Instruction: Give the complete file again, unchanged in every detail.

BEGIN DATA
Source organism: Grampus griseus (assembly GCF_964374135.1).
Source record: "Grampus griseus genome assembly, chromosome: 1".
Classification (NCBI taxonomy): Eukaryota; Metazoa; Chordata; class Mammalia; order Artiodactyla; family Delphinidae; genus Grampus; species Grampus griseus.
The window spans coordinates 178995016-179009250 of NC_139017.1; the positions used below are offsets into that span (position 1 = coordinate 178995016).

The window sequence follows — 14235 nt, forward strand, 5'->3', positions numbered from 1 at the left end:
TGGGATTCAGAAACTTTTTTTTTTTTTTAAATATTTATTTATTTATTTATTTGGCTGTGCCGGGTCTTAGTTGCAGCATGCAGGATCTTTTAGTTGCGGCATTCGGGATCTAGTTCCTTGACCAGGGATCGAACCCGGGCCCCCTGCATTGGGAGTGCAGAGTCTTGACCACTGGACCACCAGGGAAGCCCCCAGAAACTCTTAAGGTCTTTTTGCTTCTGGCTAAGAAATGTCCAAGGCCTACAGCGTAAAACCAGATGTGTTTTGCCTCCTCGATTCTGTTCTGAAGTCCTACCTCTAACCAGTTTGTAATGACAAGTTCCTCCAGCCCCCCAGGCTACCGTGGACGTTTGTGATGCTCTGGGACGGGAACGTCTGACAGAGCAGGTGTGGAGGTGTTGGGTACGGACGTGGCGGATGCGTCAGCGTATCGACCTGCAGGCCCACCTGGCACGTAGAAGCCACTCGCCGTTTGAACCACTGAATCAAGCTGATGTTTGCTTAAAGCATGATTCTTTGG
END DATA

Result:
Source organism: Grampus griseus (assembly GCF_964374135.1).
Source record: "Grampus griseus genome assembly, chromosome: 1".
Classification (NCBI taxonomy): Eukaryota; Metazoa; Chordata; class Mammalia; order Artiodactyla; family Delphinidae; genus Grampus; species Grampus griseus.
The window spans coordinates 178995016-179009250 of NC_139017.1; the positions used below are offsets into that span (position 1 = coordinate 178995016).

The window sequence follows — 14235 nt, forward strand, 5'->3', positions numbered from 1 at the left end:
TGGGATTCAGAAACTTTTTTTTTTTTTTAAATATTTATTTATTTATTTATTTGGCTGTGCCGGGTCTTAGTTGCAGCATGCAGGATCTTTTAGTTGCGGCATTCGGGATCTAGTTCCTTGACCAGGGATCGAACCCGGGCCCCCTGCATTGGGAGTGCAGAGTCTTGACCACTGGACCACCAGGGAAGCCCCCAGAAACTCTTAAGGTCTTTTTGCTTCTGGCTAAGAAATGTCCAAGGCCTACAGCGTAAAACCAGATGTGTTTTGCCTCCTCGATTCTGTTCTGAAGTCCTACCTCTAACCAGTTTGTAATGACAAGTTCCTCCAGCCCCCCAGGCTACCGTGGACGTTTGTGATGCTCTGGGACGGGAACGTCTGACAGAGCAGGTGTGGAGGTGTTGGGTACGGACGTGGCGGATGCGTCAGCGTATCGACCTGCAGGCCCACCTGGCACGTAGAAGCCACTCGCCGTTTGAACCACTGAATCAAGCTGATGTTTGCTTAAAGCATGATTCTTTGG